Blume is Co-Recipient of Compton Award
APS Editor-in-Chief Martin Blume has been awarded the 2003 Arthur H. Compton Award by Argonne National Laboratory's Advanced Photon Source facility, along with L. Doon Gibbs, Kazumichi Namikawa, and Denis B. McWhan.
Intended to recognize an important technical or scientific accomplishment at, or beneficial to, the photon source, the award honors these men for "pioneering theoretical and experimental work in resonant magnetic x-ray scattering, which has led to important applications in condensed matter physics."
Magnetic resonance scattering was first predicted in 1985 by Blume in a seminal theoretical paper in the Journal of Applied Physics, in which he derived the magnetic scattering cross section in a quantum mechanical formalism readily understandable by experimentalists. The effect was first observed experimentally by Namikawa and colleagues at the Photon Factory in Tsukuba, Japan.
Their work was carried out with synchrotron radiation tuned to energies close to the K absorption edge of nickel, and clearly demonstrated a resonantly enhanced magnetic cross section at that edge.
Large resonance enhancements, which put resonance scattering into the consciousness of the synchrotron community, were observed in 1988 at the Cornell High Energy Synchrotron Source by a team led by Gibbs and McWhan, and their ensuing paper on the subject had a profound influence and impact on the x-ray and magnetism communities, clearly establishing x-rays as a viable alternative to neutrons for the study of magnetic structure.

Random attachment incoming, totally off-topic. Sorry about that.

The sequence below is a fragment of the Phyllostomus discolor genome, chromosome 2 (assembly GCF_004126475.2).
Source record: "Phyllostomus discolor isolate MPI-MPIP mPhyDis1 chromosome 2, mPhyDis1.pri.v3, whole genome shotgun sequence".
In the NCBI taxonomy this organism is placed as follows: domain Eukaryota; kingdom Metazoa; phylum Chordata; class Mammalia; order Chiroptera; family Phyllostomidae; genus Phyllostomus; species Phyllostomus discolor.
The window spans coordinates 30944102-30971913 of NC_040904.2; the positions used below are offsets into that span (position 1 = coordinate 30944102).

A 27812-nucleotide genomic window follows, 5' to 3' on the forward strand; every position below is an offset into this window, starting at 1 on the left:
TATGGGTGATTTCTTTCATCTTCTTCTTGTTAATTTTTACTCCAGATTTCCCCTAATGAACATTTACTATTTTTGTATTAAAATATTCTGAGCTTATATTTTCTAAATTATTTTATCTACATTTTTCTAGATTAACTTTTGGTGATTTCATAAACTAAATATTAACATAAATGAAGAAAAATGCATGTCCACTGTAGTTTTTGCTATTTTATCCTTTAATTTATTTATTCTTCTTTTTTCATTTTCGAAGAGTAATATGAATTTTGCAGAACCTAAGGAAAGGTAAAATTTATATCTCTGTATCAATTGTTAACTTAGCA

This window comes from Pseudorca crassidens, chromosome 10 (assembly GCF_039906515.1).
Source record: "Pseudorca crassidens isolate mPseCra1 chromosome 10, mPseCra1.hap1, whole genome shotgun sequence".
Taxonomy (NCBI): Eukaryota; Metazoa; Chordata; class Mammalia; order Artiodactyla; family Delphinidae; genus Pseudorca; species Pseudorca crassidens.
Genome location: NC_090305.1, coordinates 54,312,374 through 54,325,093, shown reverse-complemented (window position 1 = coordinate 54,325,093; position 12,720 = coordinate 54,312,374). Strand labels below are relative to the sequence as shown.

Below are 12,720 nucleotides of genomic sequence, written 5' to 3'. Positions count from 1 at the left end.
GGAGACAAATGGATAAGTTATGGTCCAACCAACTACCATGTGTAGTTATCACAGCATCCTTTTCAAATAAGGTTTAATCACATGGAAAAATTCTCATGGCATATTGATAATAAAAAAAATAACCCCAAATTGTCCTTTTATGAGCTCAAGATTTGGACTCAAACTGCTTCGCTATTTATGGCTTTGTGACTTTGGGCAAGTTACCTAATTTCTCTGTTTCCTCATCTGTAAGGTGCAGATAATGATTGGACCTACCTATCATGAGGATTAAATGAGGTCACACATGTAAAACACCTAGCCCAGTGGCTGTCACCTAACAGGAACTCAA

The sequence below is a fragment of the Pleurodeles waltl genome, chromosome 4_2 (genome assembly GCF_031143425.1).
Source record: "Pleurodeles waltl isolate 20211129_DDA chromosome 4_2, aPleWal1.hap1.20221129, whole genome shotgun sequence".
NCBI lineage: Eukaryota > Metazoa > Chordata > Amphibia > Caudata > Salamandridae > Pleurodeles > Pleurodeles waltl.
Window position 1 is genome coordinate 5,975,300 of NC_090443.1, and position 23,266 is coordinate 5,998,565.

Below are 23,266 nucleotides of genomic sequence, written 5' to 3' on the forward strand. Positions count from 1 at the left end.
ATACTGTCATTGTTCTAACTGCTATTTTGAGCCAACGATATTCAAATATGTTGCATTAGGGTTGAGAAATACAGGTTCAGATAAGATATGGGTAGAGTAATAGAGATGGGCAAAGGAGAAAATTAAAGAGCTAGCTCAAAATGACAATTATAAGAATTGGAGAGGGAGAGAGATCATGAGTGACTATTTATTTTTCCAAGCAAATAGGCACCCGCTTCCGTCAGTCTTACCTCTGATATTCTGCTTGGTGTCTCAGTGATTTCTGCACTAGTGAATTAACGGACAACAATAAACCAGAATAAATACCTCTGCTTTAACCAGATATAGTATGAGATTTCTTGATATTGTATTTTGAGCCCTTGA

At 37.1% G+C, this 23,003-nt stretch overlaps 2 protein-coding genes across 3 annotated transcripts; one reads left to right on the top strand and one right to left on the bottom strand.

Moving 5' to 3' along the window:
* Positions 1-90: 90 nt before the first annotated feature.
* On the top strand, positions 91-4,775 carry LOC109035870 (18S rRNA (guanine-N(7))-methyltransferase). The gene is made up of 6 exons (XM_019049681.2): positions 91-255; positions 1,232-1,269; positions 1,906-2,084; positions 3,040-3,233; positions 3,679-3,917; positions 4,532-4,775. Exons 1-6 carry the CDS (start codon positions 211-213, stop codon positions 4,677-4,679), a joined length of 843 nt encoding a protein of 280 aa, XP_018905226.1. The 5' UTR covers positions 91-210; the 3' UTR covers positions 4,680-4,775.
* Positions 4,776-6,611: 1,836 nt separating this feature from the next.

The technique has since blossomed to such an extent that every major synchrotron source in the world, including the Advanced Photon Souce, now has one or more beamlines dedicated to resonant magnetic scattering, an explosion driven in large part by the work of Blume, Gibbs, Namikawa, and McWhan.
Blume delivered the Compton invited lecture on behalf of all the award recipients at the opening session of the Advanced Photon Source's 12th User's Meeting on April 30. While expressing his delight at being honored with the award, Blume acknowledged the contributions of other deserving scientists who were omitted, most notably James Hannon and George Trammel.
"They are outstanding physicists who were very much responsible for a number of key ideas in the theory of resonance scattering, many of which were originated by them in papers on Mossbauer scattering by nuclei dating back to the 1960s," he said. "I do hope they will be recognized in the future for their many important contributions to these and other fields."
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